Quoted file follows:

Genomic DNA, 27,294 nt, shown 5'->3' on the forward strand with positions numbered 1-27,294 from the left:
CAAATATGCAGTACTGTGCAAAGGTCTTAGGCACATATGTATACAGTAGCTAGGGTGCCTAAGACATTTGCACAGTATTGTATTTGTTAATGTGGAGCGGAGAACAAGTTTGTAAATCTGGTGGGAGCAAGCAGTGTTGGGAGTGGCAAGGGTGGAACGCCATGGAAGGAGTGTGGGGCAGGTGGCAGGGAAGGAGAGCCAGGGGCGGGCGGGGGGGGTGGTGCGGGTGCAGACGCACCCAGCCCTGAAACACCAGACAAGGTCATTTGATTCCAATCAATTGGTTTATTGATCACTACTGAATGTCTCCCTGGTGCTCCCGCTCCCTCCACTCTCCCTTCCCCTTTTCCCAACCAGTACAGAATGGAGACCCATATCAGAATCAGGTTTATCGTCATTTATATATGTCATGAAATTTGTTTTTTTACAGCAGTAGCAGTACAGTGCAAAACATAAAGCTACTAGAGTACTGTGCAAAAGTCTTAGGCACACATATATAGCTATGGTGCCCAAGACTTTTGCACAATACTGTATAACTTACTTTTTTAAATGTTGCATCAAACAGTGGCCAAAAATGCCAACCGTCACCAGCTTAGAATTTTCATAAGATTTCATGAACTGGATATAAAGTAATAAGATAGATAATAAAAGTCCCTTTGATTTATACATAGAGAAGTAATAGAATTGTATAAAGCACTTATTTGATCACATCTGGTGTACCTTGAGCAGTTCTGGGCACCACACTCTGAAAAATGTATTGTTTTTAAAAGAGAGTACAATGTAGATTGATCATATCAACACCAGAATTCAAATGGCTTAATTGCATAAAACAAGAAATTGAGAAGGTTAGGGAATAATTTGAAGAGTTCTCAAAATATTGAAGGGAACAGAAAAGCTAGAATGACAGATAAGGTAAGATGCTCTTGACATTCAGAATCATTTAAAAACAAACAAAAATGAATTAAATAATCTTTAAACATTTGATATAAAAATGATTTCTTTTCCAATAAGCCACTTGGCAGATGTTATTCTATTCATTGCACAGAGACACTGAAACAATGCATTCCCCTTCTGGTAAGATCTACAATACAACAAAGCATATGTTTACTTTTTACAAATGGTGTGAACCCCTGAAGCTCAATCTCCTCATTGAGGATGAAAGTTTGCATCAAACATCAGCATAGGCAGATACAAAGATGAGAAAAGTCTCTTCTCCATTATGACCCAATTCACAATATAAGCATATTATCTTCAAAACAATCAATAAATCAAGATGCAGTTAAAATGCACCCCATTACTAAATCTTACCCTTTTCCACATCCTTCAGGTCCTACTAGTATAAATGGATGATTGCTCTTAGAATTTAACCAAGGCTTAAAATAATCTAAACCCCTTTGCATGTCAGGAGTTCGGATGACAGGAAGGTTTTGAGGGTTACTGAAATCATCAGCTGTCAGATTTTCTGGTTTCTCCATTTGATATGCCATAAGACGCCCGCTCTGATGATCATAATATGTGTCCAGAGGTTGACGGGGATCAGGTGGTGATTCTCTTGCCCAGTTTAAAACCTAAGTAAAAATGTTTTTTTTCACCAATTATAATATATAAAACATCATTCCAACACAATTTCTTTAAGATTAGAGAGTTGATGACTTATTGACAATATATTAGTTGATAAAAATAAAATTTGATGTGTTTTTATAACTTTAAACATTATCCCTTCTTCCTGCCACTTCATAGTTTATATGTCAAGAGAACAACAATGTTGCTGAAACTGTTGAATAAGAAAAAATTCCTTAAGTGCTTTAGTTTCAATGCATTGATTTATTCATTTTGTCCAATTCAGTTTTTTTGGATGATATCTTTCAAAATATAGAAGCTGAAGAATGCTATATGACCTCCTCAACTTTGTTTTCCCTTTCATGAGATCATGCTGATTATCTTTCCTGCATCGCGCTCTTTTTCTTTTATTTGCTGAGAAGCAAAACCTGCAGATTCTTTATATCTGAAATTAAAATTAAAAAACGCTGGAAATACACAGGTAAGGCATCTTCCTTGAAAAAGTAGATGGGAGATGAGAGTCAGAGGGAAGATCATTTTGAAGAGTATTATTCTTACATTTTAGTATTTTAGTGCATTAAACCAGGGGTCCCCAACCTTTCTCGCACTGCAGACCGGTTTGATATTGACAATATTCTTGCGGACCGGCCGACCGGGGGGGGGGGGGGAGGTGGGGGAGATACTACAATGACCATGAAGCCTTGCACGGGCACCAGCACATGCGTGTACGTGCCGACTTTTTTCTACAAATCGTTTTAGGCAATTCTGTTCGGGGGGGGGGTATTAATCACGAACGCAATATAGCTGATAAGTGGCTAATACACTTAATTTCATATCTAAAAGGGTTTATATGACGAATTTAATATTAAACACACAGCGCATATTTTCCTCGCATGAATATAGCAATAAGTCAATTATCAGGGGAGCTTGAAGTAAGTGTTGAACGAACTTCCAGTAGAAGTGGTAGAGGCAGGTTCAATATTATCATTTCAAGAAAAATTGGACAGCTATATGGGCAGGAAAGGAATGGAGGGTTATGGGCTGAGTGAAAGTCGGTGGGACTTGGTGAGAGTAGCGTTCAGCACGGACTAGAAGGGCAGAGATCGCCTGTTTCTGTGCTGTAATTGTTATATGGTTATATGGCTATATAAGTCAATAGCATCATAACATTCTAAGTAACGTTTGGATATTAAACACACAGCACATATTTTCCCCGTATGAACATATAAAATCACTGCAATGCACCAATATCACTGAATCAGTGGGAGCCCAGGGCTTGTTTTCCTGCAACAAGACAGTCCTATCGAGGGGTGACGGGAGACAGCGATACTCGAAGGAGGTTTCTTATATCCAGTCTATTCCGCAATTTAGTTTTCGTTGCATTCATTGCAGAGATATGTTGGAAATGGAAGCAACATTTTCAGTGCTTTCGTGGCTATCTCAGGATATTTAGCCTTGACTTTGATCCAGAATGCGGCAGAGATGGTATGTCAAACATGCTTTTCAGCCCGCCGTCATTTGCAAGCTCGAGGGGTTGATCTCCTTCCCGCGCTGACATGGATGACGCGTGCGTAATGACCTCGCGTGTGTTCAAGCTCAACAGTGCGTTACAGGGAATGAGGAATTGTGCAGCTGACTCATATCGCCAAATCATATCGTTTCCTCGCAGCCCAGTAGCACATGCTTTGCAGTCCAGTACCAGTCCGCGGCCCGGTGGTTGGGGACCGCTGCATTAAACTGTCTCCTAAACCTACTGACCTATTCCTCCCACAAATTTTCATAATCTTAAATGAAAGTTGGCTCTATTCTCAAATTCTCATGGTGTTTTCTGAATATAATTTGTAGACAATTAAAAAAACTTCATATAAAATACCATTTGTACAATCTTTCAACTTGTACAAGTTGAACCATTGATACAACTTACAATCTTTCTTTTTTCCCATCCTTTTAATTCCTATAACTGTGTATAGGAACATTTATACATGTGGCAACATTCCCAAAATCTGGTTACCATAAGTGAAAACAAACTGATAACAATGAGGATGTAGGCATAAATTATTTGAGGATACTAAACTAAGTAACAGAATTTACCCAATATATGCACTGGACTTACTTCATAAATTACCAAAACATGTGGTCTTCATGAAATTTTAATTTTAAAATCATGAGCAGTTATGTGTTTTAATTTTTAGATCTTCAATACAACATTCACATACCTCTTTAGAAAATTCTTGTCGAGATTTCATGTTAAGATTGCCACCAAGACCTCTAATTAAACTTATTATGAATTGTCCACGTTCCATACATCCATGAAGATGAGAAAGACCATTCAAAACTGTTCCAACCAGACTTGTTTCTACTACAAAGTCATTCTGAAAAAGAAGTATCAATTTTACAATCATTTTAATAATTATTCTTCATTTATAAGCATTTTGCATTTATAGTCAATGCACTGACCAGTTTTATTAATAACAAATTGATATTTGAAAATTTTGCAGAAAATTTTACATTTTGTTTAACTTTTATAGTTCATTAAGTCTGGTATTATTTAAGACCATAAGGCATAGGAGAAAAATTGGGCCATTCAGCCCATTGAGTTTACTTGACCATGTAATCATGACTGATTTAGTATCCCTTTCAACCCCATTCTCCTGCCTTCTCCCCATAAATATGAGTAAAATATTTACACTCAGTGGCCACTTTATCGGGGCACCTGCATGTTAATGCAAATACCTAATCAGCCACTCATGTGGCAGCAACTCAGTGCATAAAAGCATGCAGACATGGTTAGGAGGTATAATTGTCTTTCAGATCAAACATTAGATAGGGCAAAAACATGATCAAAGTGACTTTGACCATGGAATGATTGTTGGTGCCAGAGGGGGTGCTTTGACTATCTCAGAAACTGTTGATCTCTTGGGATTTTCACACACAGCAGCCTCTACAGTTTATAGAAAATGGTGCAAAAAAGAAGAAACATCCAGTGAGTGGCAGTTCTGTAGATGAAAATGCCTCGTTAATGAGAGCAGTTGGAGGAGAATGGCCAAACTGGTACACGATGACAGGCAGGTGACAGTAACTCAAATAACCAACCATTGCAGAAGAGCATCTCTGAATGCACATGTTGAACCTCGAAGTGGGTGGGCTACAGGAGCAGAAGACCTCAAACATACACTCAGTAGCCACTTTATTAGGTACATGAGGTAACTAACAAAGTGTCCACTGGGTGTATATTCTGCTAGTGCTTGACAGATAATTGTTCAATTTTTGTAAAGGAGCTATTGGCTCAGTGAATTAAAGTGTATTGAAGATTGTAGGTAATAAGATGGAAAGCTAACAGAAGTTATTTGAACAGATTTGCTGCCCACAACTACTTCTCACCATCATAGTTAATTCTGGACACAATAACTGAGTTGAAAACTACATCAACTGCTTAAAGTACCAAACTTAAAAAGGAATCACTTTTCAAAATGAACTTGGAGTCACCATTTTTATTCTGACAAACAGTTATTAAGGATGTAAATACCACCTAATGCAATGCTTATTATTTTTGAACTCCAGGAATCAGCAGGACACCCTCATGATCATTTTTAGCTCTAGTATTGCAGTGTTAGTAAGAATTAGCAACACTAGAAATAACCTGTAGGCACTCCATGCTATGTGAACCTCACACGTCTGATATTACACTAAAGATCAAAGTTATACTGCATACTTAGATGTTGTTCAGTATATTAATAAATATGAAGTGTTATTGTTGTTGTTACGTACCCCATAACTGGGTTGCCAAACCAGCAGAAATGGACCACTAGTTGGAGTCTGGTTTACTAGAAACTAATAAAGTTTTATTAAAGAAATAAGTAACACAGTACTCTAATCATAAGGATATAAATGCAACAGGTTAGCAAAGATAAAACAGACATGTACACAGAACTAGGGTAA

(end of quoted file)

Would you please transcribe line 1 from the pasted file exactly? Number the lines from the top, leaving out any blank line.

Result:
Genomic DNA, 27,294 nt, shown 5'->3' on the forward strand with positions numbered 1-27,294 from the left: